Checking inside your cat or dog’s mouth is always a part of Dr. Sura’s nose to tail exam whenever they come to see her at Family Pet Hospital. For our more cooperative patients, she can get a pretty good idea about the condition of their teeth and gums. But as you know, not every animal appreciates strangers peering into their mouths. And of course for the doctor, the pet’s recourse could be mean a nasty bite to her hand. However, she does her best to access the pet’s mouth and provide owners with the best course of action for their dental health. Prevention of dental disease is the goal. But if your pet already has some degree of dental disease you should plan on taking the necessary steps recommended by the veterinarian.
Periodontal Disease is an infection of the tissue surrounding the teeth that progresses in stages.
- It starts out as a bacterial film which is called plaque. The bacteria attach to the teeth.
- Whens the bacteria die they can be calcified by saliva. This forms a hard, rough substance called tartar or calculus which allows more plaque to accumulate on the teeth. Initially, plaque is soft and brushing or chewing hard food or toys can dislodge it.
- But if left untreated, the plaque can lead to gingivitis. Gingivitis is an inflammation of the gums, causing them to become red and swollen and they bleed easily.
- As plaque and calculus develop below the gum line, professional cleaning will be needed to manage it.
- If the plaque and tartar buildup continues unchecked, infection can form around the root of the tooth.
- Finally periodontal disease will destroy the tissue surrounding the tooth, eroding the bony socket that holds the tooth in and the tooth becomes loose.
Periodontal disease can affect your pet’s heart, lungs and kidney and liver function thereby shortening their life.
For prevention of the beginning stages of plaque buildup you might try the following:
- Hills T/D diet is designed to remove plaque and tartar from the teeth as your pet bites into the kibble. You should notice a difference in a few weeks.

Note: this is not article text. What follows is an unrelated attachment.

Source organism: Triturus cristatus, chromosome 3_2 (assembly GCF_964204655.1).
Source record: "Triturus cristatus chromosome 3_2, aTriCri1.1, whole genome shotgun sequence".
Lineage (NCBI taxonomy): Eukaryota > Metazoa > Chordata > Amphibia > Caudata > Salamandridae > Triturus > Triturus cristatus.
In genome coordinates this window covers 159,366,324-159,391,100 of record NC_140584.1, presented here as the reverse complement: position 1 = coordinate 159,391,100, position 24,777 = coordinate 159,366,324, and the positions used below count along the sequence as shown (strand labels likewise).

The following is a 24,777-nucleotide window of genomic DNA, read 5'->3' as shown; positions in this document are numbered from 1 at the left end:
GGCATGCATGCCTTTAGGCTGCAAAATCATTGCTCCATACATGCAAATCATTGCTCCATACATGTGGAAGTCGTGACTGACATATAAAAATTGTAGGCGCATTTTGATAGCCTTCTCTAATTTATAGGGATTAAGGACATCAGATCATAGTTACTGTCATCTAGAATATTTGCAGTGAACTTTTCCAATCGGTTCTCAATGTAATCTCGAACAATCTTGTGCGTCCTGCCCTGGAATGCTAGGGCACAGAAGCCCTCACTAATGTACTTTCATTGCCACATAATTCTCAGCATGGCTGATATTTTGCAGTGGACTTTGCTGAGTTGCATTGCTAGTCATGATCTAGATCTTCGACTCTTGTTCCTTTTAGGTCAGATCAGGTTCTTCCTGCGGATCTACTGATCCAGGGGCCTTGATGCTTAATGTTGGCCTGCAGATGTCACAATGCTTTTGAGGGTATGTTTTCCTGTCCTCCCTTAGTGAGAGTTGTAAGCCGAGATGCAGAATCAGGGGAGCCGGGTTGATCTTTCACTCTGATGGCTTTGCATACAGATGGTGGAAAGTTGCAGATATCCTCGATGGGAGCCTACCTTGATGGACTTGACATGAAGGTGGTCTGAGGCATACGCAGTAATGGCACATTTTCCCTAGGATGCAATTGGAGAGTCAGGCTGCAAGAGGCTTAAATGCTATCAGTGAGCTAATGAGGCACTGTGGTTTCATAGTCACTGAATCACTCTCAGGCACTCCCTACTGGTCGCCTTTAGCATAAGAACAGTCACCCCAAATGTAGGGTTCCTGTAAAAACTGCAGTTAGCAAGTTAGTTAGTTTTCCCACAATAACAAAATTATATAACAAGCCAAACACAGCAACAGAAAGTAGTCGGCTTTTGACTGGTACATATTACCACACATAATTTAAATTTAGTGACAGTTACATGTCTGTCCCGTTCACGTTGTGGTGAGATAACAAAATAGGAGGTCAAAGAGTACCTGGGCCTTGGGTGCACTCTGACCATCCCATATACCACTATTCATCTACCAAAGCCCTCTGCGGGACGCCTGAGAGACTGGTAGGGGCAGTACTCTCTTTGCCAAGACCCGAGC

- Brushing your pet’s teeth daily with toothpaste specifically made for your canine or feline pet.
- Chew toys that are designed to aid in the removal of plaque. But beware of meat bones, as they may damage the teeth causing slab fractures.
If your pet has periodontal disease and Dr. Sura advises a dental cleaning, once scheduled, you can expect the following:
- Because your pet will receive anesthesia, there will be no food after 8:00 p.m. the night before the scheduled procedure. Water may be given up until the time that you arrive at Family Pet Hospital.
- On the morning of the procedure, when you arrive, you will be asked to sign a Dental Care Authorization and Surgical and Anesthetic Release Form. Arrival time is 7:00 a.m. unless otherwise specified.
- Once the paperwork is signed and any questions you may have answered, you may leave. You are welcome to call during the day to check on your pet if you have any concerns
- Your pet will then receive a Pre-anesthetic exam and blood work to be sure that he or she is healthy enough to undergo anesthesia. You would be notified immediately if Dr. Sura believes your pet is at risk and she feels it is not in the best interest of the animal to proceed with the dental.
- Your pet will receive IV fluids during and after the procedure to insure that their blood pressure remains stable during the dental and the anesthetics are flushed from the blood stream. A small patch of fur will be shaved from one of the front legs to accommodate the IV catheter.
- During anesthesia, your pet’s vital signs (such as body temperature, heart and respiratory rate, oxygen saturation, and blood pressure) will be monitored and recorded to insure the safety of your pet.
- Dental radiographs (x-rays) of the teeth will be taken to completely evaluate your pet’s oral health. X-rays will disclose any abnormalities below the surface that are not visible with examination alone.
- Your pet’s teeth are then scaled to remove the plaque and tartar. The teeth are then polished with a special paste to smooth out any scratches in the tooth enamel. Once polished, a fluoride application is performed.
- Extractions, if necessary are also done at this time.
- An application of Doxirobe Gel may be used if the gingival pocket is large, to avoid further periodontal disease and potential future extractions.
- All pets are treated to a complimentary nail trim.
- All cats and dogs are monitored as they wake from anesthesia with vital signs being taken one final time prior to their discharge.
- Discharge instructions are gone over with the owner and they are provided with a digital copy of the dental x-rays as well as tooth brush, toothpaste and a toy to go home.